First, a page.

Hi,

I am having problem in compiling the following piece of simple code(it didn't work in any of the compilers VC++,GCC etc)

#include<iostream>
using namespace std;

int main()
{
 	while((char c = cin.get()) != 'q')
		cout<<endl<<"Character printed = "<<c<<endl;
	
 }

ERRORS: expected primary-expression before "char"
expected `)' before "char"
expected `)' before ';' token

but the following works:

#include<iostream>
using namespace std;

int main()
{
 	while(char c = cin.get() != 'q')
		cout<<endl<<"Character printed = "<<c<<endl;
	
 }

I got the same messages as you did when I tried to compile. It compiled and ran for me when I took the "char c" declaration outside of the while loop, like this:

char c;
while((c = cin.get()) != 'q')

Possible the problem is that when c is defined inside those parentheses, it is going out of scope too soon? Just a guess.

Hi,

but the following works:

#include<iostream>
using namespace std;

int main()
{
    while(char c = cin.get() != 'q')
        cout<<endl<<"Character printed = "<<c<<endl;

} 

end quote.

I actually get happy faces when I run the above. I think it's printing some control character.

Edited 3 Years Ago by mike_2000_17: Fixed formatting

> the following piece of simple code(it didn't work in any of the compilers VC++,GCC etc)
the code is incorrect and should not compile without an error. this is (a simplified version) of what the standard says about while loops:

in while(condition) substatement the condition is one of
i. expression
ii. type-specifier-seq declarator = assignment-expression

the declarator shall not specify a function or an array. the type-specifier-seq shall not contain typedef and shall not declare a new class or enumeration.

the value of a condition that is an expression is the value of the expression, implicitly converted to bool; if that conversion is ill-formed, the program is ill-formed.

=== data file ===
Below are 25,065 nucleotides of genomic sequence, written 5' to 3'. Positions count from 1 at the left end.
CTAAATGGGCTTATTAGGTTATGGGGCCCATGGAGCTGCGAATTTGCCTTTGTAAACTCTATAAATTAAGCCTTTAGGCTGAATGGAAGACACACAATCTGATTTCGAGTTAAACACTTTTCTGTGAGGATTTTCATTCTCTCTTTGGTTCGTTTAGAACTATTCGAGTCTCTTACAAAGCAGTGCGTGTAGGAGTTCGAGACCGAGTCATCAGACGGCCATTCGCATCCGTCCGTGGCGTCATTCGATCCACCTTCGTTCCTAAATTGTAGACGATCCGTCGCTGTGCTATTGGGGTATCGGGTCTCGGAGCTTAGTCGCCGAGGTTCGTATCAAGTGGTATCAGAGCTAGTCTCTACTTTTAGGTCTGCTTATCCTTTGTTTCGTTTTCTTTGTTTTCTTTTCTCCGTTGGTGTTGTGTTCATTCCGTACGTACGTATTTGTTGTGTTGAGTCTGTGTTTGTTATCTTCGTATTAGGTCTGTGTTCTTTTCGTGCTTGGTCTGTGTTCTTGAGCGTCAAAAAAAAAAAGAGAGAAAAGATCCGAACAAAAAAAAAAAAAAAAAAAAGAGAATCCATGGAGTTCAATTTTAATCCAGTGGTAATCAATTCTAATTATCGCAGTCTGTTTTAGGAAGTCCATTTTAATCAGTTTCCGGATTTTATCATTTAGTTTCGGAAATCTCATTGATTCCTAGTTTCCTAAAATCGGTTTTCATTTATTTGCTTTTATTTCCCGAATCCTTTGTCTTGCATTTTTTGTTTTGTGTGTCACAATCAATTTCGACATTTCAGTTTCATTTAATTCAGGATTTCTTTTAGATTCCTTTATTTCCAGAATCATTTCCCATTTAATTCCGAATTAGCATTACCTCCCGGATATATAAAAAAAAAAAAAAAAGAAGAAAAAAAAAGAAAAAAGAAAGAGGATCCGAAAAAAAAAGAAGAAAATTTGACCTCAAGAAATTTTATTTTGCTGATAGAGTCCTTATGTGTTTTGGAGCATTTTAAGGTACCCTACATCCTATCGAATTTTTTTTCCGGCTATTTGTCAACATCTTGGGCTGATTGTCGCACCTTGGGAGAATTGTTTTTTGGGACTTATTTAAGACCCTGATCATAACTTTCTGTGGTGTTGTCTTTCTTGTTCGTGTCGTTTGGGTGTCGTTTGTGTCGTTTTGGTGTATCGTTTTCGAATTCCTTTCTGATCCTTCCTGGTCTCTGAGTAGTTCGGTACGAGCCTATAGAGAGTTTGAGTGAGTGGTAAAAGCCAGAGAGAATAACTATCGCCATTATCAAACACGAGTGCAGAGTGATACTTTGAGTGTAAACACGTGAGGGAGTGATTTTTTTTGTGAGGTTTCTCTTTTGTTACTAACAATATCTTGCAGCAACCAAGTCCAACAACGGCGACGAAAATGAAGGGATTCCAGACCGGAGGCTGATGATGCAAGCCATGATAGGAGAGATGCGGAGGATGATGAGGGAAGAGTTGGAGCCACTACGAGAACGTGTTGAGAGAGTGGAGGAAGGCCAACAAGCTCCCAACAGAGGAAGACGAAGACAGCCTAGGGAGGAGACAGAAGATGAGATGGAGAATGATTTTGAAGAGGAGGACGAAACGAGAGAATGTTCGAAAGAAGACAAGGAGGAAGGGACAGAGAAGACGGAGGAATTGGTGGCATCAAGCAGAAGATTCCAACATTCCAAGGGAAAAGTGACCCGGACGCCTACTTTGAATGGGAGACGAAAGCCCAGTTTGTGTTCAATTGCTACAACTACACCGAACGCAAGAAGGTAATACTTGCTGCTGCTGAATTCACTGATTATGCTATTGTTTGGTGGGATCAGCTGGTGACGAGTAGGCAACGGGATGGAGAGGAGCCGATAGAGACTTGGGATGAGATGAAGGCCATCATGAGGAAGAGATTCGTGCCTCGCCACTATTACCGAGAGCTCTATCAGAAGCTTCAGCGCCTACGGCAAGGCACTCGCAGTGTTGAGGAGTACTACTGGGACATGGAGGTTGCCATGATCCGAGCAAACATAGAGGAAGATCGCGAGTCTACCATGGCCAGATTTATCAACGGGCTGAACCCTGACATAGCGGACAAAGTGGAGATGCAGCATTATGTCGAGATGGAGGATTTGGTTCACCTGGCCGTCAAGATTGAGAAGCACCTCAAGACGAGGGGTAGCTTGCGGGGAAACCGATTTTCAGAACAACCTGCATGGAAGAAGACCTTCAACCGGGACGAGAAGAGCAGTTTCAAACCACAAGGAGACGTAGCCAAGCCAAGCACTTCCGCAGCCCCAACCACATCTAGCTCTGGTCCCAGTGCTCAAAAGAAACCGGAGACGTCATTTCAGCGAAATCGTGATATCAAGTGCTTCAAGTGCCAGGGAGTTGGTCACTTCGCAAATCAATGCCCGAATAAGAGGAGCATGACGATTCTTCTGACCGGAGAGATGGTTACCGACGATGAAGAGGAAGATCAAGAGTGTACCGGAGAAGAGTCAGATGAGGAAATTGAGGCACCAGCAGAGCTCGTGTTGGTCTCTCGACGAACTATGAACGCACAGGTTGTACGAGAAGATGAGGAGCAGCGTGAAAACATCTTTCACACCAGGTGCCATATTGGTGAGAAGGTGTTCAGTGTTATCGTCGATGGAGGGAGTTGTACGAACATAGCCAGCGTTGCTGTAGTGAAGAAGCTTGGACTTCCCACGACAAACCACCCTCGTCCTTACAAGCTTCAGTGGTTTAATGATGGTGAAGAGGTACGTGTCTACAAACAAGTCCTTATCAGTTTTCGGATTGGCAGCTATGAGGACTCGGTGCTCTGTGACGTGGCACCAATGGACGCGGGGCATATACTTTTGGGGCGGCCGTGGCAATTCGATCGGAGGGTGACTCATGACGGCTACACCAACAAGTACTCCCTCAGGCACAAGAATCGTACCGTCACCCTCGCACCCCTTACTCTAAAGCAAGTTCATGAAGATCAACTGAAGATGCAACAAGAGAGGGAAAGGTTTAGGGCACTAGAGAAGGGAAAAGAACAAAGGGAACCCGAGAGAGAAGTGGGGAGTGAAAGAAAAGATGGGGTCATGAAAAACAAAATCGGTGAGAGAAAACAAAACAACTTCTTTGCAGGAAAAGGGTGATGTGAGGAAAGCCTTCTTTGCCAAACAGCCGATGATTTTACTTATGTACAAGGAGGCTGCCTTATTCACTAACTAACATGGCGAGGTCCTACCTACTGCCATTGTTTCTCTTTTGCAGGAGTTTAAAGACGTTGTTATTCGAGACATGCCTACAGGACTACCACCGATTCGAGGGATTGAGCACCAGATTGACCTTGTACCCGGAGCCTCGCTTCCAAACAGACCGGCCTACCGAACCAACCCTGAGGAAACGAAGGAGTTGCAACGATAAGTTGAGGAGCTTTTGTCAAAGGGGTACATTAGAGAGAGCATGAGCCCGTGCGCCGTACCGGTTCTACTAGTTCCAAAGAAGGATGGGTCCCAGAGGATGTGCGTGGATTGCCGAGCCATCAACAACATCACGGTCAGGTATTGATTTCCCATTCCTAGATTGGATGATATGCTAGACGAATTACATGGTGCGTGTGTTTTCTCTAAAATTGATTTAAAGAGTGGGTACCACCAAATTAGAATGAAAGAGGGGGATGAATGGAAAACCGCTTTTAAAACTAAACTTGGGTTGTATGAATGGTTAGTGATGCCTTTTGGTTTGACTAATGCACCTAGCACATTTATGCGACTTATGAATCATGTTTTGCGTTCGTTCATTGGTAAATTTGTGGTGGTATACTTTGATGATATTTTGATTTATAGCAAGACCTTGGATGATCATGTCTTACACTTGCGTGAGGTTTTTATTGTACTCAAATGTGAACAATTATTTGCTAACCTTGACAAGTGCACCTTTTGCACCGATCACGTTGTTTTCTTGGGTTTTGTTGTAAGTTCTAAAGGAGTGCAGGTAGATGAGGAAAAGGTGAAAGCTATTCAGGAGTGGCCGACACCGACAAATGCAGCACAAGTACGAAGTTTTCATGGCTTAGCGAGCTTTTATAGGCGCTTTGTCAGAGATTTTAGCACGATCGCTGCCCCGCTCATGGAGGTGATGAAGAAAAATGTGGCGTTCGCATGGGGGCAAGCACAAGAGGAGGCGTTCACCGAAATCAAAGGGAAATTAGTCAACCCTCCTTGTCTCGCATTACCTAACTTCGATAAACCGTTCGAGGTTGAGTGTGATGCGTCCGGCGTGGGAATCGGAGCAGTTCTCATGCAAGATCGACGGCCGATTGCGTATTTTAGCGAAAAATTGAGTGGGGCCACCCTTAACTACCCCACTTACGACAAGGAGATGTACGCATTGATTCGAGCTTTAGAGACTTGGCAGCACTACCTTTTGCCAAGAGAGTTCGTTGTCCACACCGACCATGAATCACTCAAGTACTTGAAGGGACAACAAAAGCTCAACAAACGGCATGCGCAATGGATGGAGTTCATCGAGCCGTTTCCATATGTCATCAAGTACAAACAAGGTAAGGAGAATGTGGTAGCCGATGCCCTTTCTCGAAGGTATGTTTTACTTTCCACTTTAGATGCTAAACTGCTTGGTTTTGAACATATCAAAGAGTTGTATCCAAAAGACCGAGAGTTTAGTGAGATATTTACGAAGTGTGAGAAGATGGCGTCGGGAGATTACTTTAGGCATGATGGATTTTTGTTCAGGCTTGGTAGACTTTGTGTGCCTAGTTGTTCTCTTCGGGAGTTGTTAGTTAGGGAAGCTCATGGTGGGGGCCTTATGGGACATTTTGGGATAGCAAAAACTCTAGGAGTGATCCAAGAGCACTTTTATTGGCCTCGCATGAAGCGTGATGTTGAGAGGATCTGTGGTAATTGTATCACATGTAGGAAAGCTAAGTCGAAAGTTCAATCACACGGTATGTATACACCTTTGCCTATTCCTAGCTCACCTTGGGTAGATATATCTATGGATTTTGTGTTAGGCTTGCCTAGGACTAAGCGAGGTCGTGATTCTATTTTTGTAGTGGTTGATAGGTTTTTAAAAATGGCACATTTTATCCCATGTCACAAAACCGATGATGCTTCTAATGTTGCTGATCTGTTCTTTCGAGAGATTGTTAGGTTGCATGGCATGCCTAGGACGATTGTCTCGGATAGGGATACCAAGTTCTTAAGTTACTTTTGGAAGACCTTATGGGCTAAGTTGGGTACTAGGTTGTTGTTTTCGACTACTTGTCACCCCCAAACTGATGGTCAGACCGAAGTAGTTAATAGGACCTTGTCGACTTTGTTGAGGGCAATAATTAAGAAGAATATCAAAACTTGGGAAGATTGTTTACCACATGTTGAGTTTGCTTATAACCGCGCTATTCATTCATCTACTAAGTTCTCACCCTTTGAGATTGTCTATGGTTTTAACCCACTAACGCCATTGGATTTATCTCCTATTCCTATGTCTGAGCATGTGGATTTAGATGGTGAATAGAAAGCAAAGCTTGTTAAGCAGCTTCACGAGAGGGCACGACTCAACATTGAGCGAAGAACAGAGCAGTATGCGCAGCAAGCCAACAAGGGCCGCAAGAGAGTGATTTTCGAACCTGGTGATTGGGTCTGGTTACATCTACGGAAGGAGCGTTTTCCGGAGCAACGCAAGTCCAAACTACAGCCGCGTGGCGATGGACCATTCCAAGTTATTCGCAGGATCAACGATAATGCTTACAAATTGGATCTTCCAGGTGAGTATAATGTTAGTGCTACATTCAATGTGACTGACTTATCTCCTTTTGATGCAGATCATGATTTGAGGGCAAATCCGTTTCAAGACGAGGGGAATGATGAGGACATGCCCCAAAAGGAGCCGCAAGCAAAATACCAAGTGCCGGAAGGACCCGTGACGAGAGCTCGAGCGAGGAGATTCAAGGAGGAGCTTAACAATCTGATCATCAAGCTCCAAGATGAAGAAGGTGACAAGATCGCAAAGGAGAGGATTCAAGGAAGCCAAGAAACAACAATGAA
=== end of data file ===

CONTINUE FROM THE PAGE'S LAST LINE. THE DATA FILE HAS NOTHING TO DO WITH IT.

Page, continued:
the value of a condition that is an initialized declaration is the value of the declared variable implicitly converted to bool; if that conversion is ill-formed, the program is ill-formed.

if a condition can be syntactically resolved as either an expression or the declaration of a local name, it is interpreted as a declaration.

The object created in a condition is destroyed and created with each iteration of the loop.
Example:

struct A 
{
    int val;
    A(int i) : val(i) {}
    ~A() {}
    operator bool() { return val != 0; }
};
int i = 1 ;
while( A a = i ) { /* ... */ i = 0 ; }

in the while-loop, the constructor and destructor are each called twice, once for the condition that succeeds and once for the condition that fails.

the problem with while((char c = cin.get()) != 'q') is easy enough to see;
what is attempted is an expression of the form e1 != e2. char c = cin.get() is not an expression.
you would also get the same error with

int main()
{
  char a = 'a' ; // ok
  ( char b = 'b' ) ; // error: expected primary expression
  int i ;
  for( i=0 ; i<10 ; ++i ) ; // ok
  ( for( i=0 ; i<10 ; ++i ) ) ; // error: expected primary expression
}

> but the following works:
it compiles, but the result may not be what you expect while( char c = cin.get() != 'q' ) is semantically equivalent to while( char c = ( cin.get() != 'q' ) ) c will be either char(true) or char(false)

Thanks Vijayan!! Hey can you suggest me some links,tuts etc...which further illustrate this point!!!

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